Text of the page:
• The Quarter

    by Tom McMasters-Stone

    My Mom died in 1996, and my father followed her in 2008. They are both still in the cabinet in the family room. I probably should do something about that. I am thinking about the Lighthouse in Oswego.

    It was tough for the first few months after my father died. I was kind of surprised by that, as we had never been particularly close. Oddly, it was somehow startling to me, being an “orphan” at 53 years old, no longer with any direct ties to the past.

    He had gone far afield from that earlier, devout blue-collar liberal who, in answer to my question at 8 years old, jokingly told me that if I was going home with them from my cousin’s I was a Democrat.

    Years later, his comment, when he first saw my earring, was that he didn’t know I was a faggot. Near the end he told me he could not vote for Obama because it would start a “trend”. I laughed at both, having long before grown beyond the reach of such barbs from him.

    Not long ago we were closing out his safe deposit box. There were envelopes for each of us kids, in mom’s handwriting.

    Mine said “Tommy” in that familiar and much-missed script.

    Inside, there was a 1976 Bicentennial 2-dollar bill. I am going to give that to my closest gay friend, Jeremy. Duh. Just think about it.

    There were a few Bi-Centennial coins in there as well. We were so proud back then of such a momentous birthday for our Country and of its proud history. There is a not-so-subtle message in the tarnish that covers the coins now, over three decades later.

    Lastly, there was The Quarter. A 1953 silver United States quarter, wrapped in cellophane, and taped up.

    Hmmm. I was born in 1955.

    What could it mean? Was she somehow not able to find a 1955 quarter? That seems unlikely. I’m the oldest, so she did not simply mix up the contents of the envelopes.

    Was 1953 the year they decided to start trying to have me? I don’t think so, as they were Upstate New York Catholics in the 1950s, which meant the quest for kids commenced immediately.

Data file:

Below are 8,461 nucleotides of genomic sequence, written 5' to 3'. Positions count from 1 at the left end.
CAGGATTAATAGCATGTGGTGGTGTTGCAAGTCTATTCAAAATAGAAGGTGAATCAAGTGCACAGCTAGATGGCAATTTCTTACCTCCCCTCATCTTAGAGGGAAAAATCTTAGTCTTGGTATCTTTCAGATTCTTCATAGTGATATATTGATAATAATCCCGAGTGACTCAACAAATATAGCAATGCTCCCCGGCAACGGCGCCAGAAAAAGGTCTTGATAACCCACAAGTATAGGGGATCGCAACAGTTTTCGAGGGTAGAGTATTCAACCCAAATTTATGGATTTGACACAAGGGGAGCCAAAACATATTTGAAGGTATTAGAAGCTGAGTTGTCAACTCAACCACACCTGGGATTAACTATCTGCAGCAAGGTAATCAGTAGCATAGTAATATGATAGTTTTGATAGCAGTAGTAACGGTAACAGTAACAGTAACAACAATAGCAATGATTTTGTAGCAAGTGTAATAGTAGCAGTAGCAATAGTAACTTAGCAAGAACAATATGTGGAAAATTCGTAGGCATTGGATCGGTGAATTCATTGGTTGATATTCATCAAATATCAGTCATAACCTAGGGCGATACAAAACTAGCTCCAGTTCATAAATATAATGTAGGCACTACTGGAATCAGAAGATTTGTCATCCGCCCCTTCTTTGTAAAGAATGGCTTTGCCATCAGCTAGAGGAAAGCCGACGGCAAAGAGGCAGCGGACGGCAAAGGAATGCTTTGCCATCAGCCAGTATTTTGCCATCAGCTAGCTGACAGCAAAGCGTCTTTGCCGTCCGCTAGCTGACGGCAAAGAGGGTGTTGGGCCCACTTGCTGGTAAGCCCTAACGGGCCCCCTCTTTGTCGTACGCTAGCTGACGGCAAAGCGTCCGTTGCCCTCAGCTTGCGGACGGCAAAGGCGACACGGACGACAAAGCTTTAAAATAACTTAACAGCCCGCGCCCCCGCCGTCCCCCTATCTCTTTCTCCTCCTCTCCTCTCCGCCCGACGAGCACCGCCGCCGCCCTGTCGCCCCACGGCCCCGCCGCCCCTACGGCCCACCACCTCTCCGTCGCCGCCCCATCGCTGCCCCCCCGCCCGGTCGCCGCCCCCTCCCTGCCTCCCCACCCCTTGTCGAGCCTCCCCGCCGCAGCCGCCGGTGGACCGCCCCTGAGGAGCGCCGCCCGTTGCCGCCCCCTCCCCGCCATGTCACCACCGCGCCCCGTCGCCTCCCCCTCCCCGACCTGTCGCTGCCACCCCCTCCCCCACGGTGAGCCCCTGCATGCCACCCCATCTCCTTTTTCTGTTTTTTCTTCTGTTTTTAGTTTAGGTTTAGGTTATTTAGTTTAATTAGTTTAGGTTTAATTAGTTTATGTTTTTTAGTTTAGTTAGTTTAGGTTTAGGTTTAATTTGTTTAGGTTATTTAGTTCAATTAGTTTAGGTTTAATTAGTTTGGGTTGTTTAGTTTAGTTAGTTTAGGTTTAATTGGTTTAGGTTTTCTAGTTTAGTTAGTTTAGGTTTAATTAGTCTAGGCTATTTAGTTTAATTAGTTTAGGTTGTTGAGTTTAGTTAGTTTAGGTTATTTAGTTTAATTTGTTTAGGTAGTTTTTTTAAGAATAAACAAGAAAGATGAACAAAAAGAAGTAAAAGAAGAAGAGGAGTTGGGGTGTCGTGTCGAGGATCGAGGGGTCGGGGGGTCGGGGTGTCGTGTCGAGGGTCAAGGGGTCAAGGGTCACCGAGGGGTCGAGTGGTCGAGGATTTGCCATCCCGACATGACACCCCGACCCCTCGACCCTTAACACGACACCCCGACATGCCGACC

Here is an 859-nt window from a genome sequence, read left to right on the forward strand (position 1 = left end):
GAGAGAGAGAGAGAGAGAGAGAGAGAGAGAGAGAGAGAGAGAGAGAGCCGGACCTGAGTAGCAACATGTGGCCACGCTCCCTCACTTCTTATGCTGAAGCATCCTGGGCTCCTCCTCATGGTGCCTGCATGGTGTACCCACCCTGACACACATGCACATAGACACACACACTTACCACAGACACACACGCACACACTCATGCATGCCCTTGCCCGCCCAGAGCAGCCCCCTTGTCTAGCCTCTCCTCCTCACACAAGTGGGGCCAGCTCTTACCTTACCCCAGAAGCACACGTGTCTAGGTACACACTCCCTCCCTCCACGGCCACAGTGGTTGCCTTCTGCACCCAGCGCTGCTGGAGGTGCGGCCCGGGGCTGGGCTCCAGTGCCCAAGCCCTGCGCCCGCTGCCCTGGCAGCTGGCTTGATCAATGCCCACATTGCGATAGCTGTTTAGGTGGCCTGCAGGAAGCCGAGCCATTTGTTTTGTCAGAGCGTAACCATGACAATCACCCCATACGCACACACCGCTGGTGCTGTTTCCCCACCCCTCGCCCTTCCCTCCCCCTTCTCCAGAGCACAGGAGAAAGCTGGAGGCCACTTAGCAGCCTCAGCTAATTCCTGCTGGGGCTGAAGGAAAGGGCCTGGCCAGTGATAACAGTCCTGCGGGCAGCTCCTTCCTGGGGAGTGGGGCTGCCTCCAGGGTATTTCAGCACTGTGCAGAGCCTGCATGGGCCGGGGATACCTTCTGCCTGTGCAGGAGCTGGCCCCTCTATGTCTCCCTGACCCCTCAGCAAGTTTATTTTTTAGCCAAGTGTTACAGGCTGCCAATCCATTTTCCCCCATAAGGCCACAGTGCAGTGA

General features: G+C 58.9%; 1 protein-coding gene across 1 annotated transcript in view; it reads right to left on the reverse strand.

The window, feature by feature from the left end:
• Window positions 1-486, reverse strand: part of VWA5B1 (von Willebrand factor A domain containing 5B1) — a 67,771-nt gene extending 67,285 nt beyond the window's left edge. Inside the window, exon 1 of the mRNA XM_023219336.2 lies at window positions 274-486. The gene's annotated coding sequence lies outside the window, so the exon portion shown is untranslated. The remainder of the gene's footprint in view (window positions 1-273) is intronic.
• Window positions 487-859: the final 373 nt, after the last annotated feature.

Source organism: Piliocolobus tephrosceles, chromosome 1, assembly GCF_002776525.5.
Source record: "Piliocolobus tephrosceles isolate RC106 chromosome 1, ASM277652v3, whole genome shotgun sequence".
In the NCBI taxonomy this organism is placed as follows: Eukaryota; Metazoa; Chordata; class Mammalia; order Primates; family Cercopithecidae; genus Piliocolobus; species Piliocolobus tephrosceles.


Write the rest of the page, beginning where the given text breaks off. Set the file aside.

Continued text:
Could it be the year she met the guy who might actually be my biological father, and about whom I did not learn until 1995? Dunno.

    Was it a gift from one of my grandparents or my many aunts and uncles? My Godparents, perhaps? There was nothing to indicate that.

    I doubt there are any sports implications, even though my beloved Yankees were in their prime that year, defeating cross-town Brooklyn in 6 games, winning their still-a-record 5th consecutive World Series.

    In looking over the historical events of 1953, nothing hits home. The Korean War “ended” (yeah, right), Stalin died, and Laos escaped from French bondage, but those have no familial connections that I know about.


    Well, anyway, I have added the quarter, with its newly-drilled hole, to one of the two necklaces I wear all the time- at least when my memory doesn’t fail me. It’s now a joint tenant with the beautiful copper heart my wife made for me, and with the tokens I wear to mark the passing of the significant dates since I stopped drinking.

    However, the mystery remains unsolved, and will likely remain so for eternity.

    Then again, even after all my wonderings, maybe The Quarter is just a quarter.

    • WOW, loved this story. After exhausting all outlets to find out why it was in there I guess I would let you. Actually, I would never let go. Maybe her eyesight was awful and she thought it said 1955. I can’t wait to hear more about your life here on Ipinion.

    • Good story Tom. I think that maybe the 1955 quarter was to remind you that Einstein died that year. Or, maybe it got stuck to the tape and she threw it away and it bounced into your envelope. Maybe she wanted you to start drinking again so this quarter would buy you a themble full of beer.I’ll keep thinking about that because it’s a real mystery.
      I did enjoy the rest of the story but this quarter thingy has ruined it for me because I’m having nightmares about it.

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